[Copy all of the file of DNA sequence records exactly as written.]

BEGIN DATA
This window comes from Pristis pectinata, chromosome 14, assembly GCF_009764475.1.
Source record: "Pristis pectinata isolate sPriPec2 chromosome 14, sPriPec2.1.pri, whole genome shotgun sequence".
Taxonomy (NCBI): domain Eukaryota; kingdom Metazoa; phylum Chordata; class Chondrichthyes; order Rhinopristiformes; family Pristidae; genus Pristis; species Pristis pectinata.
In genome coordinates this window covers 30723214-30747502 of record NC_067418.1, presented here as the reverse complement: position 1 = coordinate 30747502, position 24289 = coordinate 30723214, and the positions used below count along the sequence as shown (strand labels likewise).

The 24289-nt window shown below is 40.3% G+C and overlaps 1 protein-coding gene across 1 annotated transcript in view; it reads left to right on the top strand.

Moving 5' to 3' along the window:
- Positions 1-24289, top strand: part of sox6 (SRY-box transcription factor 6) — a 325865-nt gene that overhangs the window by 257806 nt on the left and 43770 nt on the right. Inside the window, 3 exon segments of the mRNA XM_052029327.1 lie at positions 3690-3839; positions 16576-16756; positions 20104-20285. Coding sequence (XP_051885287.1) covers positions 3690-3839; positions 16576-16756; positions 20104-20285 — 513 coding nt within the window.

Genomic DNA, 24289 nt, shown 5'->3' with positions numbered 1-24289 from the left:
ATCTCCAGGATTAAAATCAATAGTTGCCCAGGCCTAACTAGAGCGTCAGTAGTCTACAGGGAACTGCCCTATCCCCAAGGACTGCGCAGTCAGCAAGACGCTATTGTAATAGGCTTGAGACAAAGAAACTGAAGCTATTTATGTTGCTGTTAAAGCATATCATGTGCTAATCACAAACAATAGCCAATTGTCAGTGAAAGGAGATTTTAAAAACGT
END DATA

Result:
This window comes from Pristis pectinata, chromosome 14, assembly GCF_009764475.1.
Source record: "Pristis pectinata isolate sPriPec2 chromosome 14, sPriPec2.1.pri, whole genome shotgun sequence".
Taxonomy (NCBI): domain Eukaryota; kingdom Metazoa; phylum Chordata; class Chondrichthyes; order Rhinopristiformes; family Pristidae; genus Pristis; species Pristis pectinata.
In genome coordinates this window covers 30723214-30747502 of record NC_067418.1, presented here as the reverse complement: position 1 = coordinate 30747502, position 24289 = coordinate 30723214, and the positions used below count along the sequence as shown (strand labels likewise).

The 24289-nt window shown below is 40.3% G+C and overlaps 1 protein-coding gene across 1 annotated transcript in view; it reads left to right on the top strand.

Moving 5' to 3' along the window:
- Positions 1-24289, top strand: part of sox6 (SRY-box transcription factor 6) — a 325865-nt gene that overhangs the window by 257806 nt on the left and 43770 nt on the right. Inside the window, 3 exon segments of the mRNA XM_052029327.1 lie at positions 3690-3839; positions 16576-16756; positions 20104-20285. Coding sequence (XP_051885287.1) covers positions 3690-3839; positions 16576-16756; positions 20104-20285 — 513 coding nt within the window.

Genomic DNA, 24289 nt, shown 5'->3' with positions numbered 1-24289 from the left:
ATCTCCAGGATTAAAATCAATAGTTGCCCAGGCCTAACTAGAGCGTCAGTAGTCTACAGGGAACTGCCCTATCCCCAAGGACTGCGCAGTCAGCAAGACGCTATTGTAATAGGCTTGAGACAAAGAAACTGAAGCTATTTATGTTGCTGTTAAAGCATATCATGTGCTAATCACAAACAATAGCCAATTGTCAGTGAAAGGAGATTTTAAAAACGT